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The Cost of Dying has Reached £8,427 According to SunLife Report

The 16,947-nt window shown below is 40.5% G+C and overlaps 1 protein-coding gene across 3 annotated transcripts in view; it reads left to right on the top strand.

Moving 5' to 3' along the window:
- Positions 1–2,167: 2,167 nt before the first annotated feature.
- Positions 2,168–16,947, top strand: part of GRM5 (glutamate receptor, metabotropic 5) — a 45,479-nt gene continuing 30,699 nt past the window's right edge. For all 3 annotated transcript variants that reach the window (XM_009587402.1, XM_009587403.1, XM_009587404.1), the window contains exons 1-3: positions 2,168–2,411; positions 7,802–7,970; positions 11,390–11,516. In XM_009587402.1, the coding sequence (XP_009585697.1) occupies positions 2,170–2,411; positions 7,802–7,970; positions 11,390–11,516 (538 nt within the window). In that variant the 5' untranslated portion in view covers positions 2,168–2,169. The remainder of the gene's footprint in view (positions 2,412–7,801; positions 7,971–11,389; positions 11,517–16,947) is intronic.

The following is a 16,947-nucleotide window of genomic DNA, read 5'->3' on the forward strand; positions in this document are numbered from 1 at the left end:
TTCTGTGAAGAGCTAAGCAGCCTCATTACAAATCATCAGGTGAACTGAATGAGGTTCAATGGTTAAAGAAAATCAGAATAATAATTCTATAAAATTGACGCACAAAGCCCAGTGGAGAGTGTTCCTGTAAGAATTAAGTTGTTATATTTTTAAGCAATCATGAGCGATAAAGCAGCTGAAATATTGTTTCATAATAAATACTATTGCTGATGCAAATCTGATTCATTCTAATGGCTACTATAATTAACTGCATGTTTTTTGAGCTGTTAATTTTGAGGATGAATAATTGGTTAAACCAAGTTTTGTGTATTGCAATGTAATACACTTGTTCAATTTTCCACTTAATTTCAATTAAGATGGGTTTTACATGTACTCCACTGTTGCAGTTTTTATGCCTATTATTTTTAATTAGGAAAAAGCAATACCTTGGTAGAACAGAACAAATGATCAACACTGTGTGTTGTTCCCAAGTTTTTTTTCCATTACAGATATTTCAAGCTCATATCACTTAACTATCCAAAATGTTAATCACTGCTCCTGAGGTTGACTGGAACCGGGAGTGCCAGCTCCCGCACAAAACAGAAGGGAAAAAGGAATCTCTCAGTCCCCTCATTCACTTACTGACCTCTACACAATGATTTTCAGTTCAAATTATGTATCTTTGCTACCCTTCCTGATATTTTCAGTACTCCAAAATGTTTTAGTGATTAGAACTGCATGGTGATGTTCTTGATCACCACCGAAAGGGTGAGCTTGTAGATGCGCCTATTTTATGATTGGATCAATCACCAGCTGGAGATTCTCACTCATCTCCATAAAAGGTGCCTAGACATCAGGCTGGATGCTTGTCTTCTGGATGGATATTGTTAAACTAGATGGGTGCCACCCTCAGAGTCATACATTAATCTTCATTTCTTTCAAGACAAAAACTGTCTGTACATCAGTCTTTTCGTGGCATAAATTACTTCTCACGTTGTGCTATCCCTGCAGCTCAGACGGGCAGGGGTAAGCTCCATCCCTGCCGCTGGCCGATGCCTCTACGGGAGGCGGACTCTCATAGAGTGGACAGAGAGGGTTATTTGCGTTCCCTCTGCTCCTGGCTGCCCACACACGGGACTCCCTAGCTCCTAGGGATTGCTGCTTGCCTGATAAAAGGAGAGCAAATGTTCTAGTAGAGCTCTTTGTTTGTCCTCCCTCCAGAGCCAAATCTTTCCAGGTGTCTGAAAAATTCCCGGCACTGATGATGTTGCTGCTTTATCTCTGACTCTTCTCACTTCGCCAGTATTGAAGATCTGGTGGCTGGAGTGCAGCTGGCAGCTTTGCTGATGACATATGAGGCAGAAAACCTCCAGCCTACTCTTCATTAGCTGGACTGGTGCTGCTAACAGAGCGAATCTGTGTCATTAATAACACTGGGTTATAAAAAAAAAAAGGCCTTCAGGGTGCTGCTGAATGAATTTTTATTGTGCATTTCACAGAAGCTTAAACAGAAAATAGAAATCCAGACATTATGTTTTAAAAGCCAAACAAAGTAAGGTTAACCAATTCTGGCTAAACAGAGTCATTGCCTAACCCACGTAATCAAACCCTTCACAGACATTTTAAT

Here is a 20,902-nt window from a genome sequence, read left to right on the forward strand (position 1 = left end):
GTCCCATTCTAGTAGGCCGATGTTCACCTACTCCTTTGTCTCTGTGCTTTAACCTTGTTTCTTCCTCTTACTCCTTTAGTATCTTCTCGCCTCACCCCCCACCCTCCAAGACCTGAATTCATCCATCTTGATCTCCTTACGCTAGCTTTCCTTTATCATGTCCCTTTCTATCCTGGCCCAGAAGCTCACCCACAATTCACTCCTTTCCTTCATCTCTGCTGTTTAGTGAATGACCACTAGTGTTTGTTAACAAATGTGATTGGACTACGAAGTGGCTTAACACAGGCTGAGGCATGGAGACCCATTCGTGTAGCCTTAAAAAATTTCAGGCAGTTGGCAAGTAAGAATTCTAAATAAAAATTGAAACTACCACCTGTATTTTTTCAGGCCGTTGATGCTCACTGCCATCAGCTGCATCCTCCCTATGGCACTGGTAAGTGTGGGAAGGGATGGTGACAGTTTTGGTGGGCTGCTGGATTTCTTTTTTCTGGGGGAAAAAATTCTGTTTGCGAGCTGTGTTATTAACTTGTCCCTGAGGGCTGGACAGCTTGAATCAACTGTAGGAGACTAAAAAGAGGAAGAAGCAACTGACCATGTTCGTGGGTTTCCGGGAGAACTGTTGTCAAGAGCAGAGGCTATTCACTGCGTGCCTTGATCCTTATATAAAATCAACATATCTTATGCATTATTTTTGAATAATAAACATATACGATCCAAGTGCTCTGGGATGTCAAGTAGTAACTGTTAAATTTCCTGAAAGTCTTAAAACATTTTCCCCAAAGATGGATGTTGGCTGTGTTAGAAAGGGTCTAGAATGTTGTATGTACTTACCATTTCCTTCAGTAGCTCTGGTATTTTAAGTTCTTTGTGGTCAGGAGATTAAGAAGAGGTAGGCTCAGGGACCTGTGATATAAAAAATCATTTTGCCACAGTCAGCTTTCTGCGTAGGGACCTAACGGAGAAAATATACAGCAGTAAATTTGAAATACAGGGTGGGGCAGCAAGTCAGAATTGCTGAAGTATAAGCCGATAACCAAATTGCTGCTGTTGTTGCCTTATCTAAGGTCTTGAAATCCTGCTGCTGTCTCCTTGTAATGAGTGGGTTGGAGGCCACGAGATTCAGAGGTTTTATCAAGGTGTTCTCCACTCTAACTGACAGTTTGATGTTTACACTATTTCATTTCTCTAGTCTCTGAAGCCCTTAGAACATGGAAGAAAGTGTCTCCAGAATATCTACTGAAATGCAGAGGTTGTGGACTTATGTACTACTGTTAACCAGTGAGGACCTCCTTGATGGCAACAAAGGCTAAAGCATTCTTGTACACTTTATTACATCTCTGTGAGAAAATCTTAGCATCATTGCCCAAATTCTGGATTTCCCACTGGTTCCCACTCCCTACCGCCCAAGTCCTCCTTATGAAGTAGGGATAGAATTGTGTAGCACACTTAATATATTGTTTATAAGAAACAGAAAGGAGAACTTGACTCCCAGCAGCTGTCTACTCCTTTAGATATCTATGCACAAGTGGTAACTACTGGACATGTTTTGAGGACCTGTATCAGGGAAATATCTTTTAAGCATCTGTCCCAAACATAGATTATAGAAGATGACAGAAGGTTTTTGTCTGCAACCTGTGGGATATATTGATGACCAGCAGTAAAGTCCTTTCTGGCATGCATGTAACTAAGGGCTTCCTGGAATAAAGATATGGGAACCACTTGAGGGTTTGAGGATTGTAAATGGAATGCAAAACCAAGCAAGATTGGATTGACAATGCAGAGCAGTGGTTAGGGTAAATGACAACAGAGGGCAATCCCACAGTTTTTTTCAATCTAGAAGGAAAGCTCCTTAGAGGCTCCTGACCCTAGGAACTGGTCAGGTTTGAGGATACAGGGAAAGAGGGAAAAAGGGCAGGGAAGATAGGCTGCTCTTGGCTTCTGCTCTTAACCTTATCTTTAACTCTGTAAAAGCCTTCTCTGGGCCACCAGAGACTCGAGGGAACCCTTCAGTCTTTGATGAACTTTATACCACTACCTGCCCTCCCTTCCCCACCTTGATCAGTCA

Dr Kate Woodthorpe, a sociologist from Bath University and the author of the SunLife 'Cost of Dying' report has stated that funeral prices are rising on 'numerous fronts' and these are now being reflected in funeral directors' fees. The cost of salaries, premises and vehicles amount to the increase in the funeral directors costs with local authorities also charging increased fees. Local authorities are preserving land and removing the subsidies for burials whilst cremation costs are set to increase to assist them in achieving the governments 'mercury emission targets'. A local Government Association spokesman explained that local government funding has been cut over previous years, forcing councils to examine their services more carefully. In certain areas service costs were subsidised by council tax payers but this is no longer the case. In the London area, the total outlay for all services is now on average, a whopping £10,498! Dr Woodthorpe goes on to say that we do not have the kind of culture whereby people and families talk about death which often leads to individuals not planning properly, and that this is something we need to address. The cost of dying not only includes the funeral directors fees and third party costs, but also often includes probate, memorial costs and floral arrangements which when combined, amounts to an average costs increase of 10% from the same time last year. The SunLife report states that estate administration costs account for a large proportion of the price increases, jumping some 39% over the past 12 months. The report equates that more than a third of the funds spent on funerals is used for hiring a professional service to deal with the deceased's estate. A spokesman for the Law Society stated that undertaking a solicitor may save money and time by ensuring that things are done correctly and swiftly but many people are opting to deal with these matters themselves and negate these additional fees. This can result in lengthy delays in liquidating the estate of the deceased and can often lead to complex legal problems which will eventually mean that enlisting the services of a solicitor becomes essential. The report concludes that the increase in funeral costs since 2004 is a staggering 87%.